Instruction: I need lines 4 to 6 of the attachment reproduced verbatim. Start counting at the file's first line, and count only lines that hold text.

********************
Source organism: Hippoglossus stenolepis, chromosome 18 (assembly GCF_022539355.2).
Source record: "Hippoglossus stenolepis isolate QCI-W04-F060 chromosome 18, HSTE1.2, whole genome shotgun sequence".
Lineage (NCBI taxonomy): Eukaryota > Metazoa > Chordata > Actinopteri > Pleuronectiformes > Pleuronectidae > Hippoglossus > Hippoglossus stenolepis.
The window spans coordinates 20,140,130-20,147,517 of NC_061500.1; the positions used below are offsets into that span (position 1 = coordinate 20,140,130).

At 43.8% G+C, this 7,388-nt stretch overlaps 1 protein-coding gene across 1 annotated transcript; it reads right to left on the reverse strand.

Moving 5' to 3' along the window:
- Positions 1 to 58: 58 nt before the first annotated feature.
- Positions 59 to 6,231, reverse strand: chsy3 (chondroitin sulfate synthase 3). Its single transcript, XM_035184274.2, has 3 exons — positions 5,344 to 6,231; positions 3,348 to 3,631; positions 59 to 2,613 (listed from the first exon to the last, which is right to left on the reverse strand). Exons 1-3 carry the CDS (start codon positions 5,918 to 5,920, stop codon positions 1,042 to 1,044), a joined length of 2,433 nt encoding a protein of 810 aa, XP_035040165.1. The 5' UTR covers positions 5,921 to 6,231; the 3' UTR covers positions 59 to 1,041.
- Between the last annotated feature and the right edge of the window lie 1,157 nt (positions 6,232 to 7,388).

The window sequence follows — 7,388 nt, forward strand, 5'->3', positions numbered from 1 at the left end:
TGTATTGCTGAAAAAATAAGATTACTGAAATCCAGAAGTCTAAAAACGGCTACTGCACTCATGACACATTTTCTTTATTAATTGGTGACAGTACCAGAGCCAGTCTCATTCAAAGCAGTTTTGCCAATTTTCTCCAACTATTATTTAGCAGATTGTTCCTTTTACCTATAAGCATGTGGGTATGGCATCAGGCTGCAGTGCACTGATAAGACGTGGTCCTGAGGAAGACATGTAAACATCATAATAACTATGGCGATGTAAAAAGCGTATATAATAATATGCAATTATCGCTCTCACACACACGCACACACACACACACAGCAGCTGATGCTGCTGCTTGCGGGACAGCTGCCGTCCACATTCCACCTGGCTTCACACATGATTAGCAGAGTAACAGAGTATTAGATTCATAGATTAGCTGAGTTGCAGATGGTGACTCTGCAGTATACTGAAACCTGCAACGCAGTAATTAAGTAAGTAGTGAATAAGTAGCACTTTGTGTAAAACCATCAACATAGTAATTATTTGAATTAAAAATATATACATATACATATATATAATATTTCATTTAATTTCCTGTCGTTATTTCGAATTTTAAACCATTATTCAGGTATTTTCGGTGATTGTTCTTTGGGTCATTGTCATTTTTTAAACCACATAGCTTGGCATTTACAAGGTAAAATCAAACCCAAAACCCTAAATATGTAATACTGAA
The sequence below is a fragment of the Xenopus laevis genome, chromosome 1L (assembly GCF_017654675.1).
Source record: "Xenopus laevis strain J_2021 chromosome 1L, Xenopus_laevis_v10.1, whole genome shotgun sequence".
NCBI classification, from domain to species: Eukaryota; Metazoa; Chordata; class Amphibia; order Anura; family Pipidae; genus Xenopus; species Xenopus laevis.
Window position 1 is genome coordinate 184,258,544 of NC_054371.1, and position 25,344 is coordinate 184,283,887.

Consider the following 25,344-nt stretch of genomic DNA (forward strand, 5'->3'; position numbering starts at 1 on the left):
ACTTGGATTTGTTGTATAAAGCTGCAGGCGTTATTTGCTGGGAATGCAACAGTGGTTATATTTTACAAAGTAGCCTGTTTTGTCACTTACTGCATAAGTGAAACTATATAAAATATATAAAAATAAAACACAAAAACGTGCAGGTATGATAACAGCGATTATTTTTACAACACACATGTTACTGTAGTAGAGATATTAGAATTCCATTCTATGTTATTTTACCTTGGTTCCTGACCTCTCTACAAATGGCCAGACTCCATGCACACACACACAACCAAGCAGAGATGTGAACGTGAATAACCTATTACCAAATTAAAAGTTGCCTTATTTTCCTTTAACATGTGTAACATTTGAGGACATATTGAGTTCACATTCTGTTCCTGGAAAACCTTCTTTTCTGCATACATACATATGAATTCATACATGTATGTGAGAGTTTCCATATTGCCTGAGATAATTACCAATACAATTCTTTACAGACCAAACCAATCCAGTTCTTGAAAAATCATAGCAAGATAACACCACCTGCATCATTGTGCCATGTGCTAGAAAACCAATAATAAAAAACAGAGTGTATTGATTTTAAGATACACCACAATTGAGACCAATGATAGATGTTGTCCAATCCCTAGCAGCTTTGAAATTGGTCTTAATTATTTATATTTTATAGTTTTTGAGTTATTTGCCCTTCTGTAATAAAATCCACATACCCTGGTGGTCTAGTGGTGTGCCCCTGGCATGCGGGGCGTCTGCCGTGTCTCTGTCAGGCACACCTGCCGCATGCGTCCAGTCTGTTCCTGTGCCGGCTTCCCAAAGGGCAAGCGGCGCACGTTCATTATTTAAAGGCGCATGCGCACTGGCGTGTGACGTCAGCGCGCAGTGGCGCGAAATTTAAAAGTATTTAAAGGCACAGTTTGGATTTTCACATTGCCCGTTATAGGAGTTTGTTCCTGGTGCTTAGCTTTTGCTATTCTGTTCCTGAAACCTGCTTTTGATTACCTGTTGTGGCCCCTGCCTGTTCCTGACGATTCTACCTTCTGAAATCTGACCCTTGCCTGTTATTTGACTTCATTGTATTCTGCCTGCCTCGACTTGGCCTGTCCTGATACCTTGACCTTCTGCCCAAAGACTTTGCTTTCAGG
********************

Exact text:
The window spans coordinates 20,140,130-20,147,517 of NC_061500.1; the positions used below are offsets into that span (position 1 = coordinate 20,140,130).

At 43.8% G+C, this 7,388-nt stretch overlaps 1 protein-coding gene across 1 annotated transcript; it reads right to left on the reverse strand.

Moving 5' to 3' along the window: